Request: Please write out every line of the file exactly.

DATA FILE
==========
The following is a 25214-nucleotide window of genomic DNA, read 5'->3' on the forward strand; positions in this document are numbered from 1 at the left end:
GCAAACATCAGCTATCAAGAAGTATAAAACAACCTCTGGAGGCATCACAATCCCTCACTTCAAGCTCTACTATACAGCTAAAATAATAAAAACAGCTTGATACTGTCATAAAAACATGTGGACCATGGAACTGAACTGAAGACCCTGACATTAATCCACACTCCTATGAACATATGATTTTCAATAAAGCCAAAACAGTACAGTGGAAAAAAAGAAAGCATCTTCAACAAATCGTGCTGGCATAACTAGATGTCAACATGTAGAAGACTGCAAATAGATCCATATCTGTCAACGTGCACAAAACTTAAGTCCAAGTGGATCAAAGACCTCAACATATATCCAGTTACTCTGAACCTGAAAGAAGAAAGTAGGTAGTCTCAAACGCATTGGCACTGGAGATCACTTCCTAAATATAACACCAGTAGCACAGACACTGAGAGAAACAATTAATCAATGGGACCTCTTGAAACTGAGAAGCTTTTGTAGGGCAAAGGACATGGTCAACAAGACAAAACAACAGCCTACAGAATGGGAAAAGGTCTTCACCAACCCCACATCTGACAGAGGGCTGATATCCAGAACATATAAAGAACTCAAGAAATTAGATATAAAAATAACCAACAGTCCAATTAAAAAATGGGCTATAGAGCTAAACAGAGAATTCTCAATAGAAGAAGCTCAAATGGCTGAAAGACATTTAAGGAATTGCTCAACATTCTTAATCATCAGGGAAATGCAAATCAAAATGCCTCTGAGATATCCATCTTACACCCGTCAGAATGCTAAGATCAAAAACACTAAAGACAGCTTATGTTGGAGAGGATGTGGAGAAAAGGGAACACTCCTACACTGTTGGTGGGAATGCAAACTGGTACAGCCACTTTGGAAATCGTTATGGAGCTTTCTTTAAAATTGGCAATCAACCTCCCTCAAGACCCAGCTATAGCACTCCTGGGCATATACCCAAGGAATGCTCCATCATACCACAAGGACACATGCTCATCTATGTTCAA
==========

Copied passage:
The following is a 25214-nucleotide window of genomic DNA, read 5'->3' on the forward strand; positions in this document are numbered from 1 at the left end:
GCAAACATCAGCTATCAAGAAGTATAAAACAACCTCTGGAGGCATCACAATCCCTCACTTCAAGCTCTACTATACAGCTAAAATAATAAAAACAGCTTGATACTGTCATAAAAACATGTGGACCATGGAACTGAACTGAAGACCCTGACATTAATCCACACTCCTATGAACATATGATTTTCAATAAAGCCAAAACAGTACAGTGGAAAAAAAGAAAGCATCTTCAACAAATCGTGCTGGCATAACTAGATGTCAACATGTAGAAGACTGCAAATAGATCCATATCTGTCAACGTGCACAAAACTTAAGTCCAAGTGGATCAAAGACCTCAACATATATCCAGTTACTCTGAACCTGAAAGAAGAAAGTAGGTAGTCTCAAACGCATTGGCACTGGAGATCACTTCCTAAATATAACACCAGTAGCACAGACACTGAGAGAAACAATTAATCAATGGGACCTCTTGAAACTGAGAAGCTTTTGTAGGGCAAAGGACATGGTCAACAAGACAAAACAACAGCCTACAGAATGGGAAAAGGTCTTCACCAACCCCACATCTGACAGAGGGCTGATATCCAGAACATATAAAGAACTCAAGAAATTAGATATAAAAATAACCAACAGTCCAATTAAAAAATGGGCTATAGAGCTAAACAGAGAATTCTCAATAGAAGAAGCTCAAATGGCTGAAAGACATTTAAGGAATTGCTCAACATTCTTAATCATCAGGGAAATGCAAATCAAAATGCCTCTGAGATATCCATCTTACACCCGTCAGAATGCTAAGATCAAAAACACTAAAGACAGCTTATGTTGGAGAGGATGTGGAGAAAAGGGAACACTCCTACACTGTTGGTGGGAATGCAAACTGGTACAGCCACTTTGGAAATCGTTATGGAGCTTTCTTTAAAATTGGCAATCAACCTCCCTCAAGACCCAGCTATAGCACTCCTGGGCATATACCCAAGGAATGCTCCATCATACCACAAGGACACATGCTCATCTATGTTCAA